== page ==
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could have sworn to Arnaut's foot, and bounded onward. Sometimes I lost the track, again I found it, and was off like a blood-hound, shouting all the way for my companions. The snow, however, began to whirl through the bare branches with blinding impetuosity, and soon filled up the foot-prints. We were all at fault, and stood shivering together with fear and cold, uncertain how to proceed. Time after time, the men took turns to run home, but all came back without intelligence. Inquiries had been made at every house, and the consternation was universal.

I scarcely know how the night passed away, my mind was so strangely agitated; I only remember that once or twice, in the intervals of the blast, something was heard like the howling of a dog, but each of us fancied it in a different direction, and toiled after it to no purpose. At last, the storm abated; our lights burnt paler, and a cold blue streak announced the approach of day; after awhile, it expanded and broke into clouds, which sailed along like icebergs in a Polar sea.

We pursued our search with unabating vigour; moving like men of frost - our clothes absolutely rattling and cracking as we went; till once more we heard the sound which had baffled our inquiries in the night. It was now beyond a doubt the wild wailing of a dog; and the stillness which had succeeded the storm enabled us all to agree as to the point whence it proceeded. My heart beat with a sensation of real bodily anguish ; and, as we scrambled midway in snow for nearly a quarter of a mile, not one of us had breath to speak a word. The first sentence that was uttered was, “There is his gun!” It was leaning against the stem of a tree. I snatched it up, and discovered that it had never been loaded—an appalling proof of the state of mind in which he had left home. In a moment a faint whimpering directed my eyes a few steps farther, and there lay the favourite setter, curled up and unable to rise. He had placed himself under what at first appeared to be the snow-clad stump of a tree. I looked upon it a second time, and cried aloud with horror. It was Arnaut himself. He sat upon a piece of broken bank, his hands clasped between his knees, and his head sunk upon his bosom. My first impulse was to seize him by the arm, but his frame was rigid as iron. His eyes were open, his brow knitted, and his teeth clenched, and his whole countenance exhibited an expression of sullen despair ; but the feeling of it was gone.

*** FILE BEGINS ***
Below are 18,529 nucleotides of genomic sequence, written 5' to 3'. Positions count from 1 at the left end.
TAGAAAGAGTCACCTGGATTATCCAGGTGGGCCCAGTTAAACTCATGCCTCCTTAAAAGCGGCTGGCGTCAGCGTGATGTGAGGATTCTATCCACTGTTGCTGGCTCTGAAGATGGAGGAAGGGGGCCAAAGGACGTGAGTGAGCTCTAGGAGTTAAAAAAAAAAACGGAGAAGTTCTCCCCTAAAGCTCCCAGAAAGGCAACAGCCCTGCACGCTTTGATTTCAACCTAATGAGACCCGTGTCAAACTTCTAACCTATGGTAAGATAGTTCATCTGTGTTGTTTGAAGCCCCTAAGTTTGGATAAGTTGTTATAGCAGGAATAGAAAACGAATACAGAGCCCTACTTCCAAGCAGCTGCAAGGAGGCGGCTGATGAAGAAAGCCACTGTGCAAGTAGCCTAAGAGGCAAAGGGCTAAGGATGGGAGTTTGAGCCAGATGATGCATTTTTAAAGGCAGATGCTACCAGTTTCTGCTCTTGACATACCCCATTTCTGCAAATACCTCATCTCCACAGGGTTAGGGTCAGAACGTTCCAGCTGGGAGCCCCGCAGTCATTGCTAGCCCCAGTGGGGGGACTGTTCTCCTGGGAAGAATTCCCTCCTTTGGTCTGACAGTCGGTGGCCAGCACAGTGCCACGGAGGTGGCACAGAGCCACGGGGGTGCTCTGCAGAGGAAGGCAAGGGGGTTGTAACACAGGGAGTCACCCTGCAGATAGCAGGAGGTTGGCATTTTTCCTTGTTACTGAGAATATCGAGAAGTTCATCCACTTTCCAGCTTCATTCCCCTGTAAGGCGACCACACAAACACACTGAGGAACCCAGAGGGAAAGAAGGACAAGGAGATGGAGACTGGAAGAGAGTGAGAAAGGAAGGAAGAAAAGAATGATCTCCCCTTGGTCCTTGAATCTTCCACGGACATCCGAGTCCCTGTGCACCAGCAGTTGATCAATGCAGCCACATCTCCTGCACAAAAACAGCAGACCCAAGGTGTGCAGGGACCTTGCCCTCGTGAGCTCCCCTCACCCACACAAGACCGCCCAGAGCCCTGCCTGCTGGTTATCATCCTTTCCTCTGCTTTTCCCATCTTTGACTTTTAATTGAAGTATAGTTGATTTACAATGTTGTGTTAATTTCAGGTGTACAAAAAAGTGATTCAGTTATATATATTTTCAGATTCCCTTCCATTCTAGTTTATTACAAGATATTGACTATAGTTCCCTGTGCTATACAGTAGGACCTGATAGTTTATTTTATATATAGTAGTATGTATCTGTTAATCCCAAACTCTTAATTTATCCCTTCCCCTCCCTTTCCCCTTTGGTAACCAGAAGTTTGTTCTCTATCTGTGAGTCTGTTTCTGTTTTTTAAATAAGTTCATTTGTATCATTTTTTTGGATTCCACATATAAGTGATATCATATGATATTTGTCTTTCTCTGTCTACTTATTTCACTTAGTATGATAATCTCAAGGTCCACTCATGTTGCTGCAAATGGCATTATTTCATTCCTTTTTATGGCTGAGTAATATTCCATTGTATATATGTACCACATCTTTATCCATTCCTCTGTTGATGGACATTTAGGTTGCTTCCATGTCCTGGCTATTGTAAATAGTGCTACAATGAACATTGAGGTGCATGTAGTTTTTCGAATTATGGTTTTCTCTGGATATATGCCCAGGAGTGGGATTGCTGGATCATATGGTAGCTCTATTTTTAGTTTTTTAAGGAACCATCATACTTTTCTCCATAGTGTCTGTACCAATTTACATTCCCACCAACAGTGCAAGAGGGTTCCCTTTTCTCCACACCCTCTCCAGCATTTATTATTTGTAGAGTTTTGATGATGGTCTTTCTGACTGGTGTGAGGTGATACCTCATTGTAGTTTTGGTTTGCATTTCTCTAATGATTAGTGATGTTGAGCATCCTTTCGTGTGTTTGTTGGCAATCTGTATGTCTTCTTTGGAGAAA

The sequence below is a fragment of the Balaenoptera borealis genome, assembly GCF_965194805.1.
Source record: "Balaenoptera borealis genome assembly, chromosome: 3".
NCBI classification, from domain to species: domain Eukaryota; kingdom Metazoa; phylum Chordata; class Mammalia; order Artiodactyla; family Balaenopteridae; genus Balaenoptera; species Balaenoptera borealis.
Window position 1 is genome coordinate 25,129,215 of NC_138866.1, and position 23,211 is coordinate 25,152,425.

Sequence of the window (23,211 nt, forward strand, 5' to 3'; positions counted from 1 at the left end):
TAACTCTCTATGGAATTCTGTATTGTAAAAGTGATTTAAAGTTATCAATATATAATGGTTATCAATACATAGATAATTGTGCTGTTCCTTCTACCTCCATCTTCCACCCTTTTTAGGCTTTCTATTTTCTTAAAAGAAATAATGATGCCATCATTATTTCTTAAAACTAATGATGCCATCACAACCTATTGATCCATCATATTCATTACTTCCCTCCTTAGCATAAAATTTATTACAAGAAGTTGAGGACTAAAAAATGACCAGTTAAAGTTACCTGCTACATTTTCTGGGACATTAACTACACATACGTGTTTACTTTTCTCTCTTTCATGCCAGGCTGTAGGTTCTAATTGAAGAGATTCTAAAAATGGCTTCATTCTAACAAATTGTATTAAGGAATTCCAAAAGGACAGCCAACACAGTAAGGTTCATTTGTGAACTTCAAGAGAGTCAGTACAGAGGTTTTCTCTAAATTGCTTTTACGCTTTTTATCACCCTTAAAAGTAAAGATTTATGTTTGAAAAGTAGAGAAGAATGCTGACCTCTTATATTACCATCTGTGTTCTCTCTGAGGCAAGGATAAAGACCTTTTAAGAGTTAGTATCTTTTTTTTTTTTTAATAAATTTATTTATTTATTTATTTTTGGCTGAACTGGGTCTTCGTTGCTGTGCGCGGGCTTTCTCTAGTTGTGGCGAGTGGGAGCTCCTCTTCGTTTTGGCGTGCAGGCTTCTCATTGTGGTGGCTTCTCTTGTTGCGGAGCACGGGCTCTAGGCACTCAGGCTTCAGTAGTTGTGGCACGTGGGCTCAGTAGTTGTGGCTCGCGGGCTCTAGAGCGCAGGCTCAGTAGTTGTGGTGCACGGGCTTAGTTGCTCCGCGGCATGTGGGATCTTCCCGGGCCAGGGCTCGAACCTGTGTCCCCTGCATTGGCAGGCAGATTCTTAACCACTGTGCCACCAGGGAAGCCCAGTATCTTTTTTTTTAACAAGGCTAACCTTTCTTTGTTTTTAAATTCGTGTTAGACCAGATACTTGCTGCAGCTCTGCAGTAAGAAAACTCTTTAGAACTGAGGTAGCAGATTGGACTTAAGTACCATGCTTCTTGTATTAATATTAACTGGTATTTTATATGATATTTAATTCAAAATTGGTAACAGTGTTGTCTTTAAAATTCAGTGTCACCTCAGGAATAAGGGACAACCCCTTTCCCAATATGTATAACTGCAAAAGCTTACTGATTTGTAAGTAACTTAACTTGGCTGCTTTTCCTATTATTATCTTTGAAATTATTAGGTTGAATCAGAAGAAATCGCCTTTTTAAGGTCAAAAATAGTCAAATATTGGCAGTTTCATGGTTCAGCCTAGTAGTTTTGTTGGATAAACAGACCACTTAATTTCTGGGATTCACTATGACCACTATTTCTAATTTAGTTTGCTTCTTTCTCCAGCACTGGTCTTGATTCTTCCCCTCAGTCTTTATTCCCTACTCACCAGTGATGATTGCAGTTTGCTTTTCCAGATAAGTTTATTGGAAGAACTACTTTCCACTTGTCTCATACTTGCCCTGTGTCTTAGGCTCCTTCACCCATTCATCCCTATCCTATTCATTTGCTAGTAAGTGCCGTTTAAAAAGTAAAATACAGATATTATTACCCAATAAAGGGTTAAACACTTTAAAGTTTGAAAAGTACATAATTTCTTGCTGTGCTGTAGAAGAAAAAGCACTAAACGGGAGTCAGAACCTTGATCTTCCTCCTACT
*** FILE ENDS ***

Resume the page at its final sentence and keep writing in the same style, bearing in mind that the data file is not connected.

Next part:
He had sat down in the anguish of his heart, and the pains of the flesh were trifles insufficient to warn him of their existence. The hours of storm and midnight had passed like sounds to the deaf or sights to the blind, and death had imperceptibly borne him away to his rest!

The remembrance of our petrified groupe as it shuddered around this dismal sight shakes me, even at this distant period, like a dreadful nightmare. I have lain thinking of it in my bed, and struggled to awaken myself from what I could not believe to be a reality. I have sought in vivid regions of fiction to weaken the impression by familiarity with horrors yet more appalling — but in vain. My fancy seems no less perpetual in its operations than my memory. I cannot listen to the winter blast, but I hear the lamentations of the faithful dog. I cannot look upon the landscape of snow but each laden bush and broken knoll assumes the startling appearance of despair and death. Poor, unhappy Arnaut! Sad, sad, indeed, were the hours I watched over his coffin ! I saw him in his shroud. I laid Mary's ringlet next to his heart, and I buried him in the little village churchyard, where he has received as fond a tribute of tears as ever fell upon

the
grave

of mortal man.

Thus ends the story of Arnaut, and Mary's is not far from a close. Her beauty is decayed, her health gone, her spirit broken; and the only prize which her ill-judging husband has obtained in her is liberty to watch the progress of death, and take the last breath which will escape in blessing the memory of another. .

WILFUL BREEZES.

How will the world repute me
For undertaking so unstaid a journey ?
I fear 'twill make me scandalized -

Two Gentlemen of Verona.

COME hither, dear pride of the boardingschool, just emancipated from thy last halfyear-come hither, where the hazel boughs and twining honeysuckles exclude every peep of the summer sun, and of eyes that are something keener; sit thee fearlessly amongst the daisies and dandelions, and “ we two will talk of precious mischief."

And now will you tell me your story, or shall I tell you mine? I cannot state the precise period of my first love-fit. I have been subject to attacks of that nature as long as I can remember, and, probably, a little longer, but they never led to anything like adventure till I was somewhere about fifteen. Even now but little occurred which could merit

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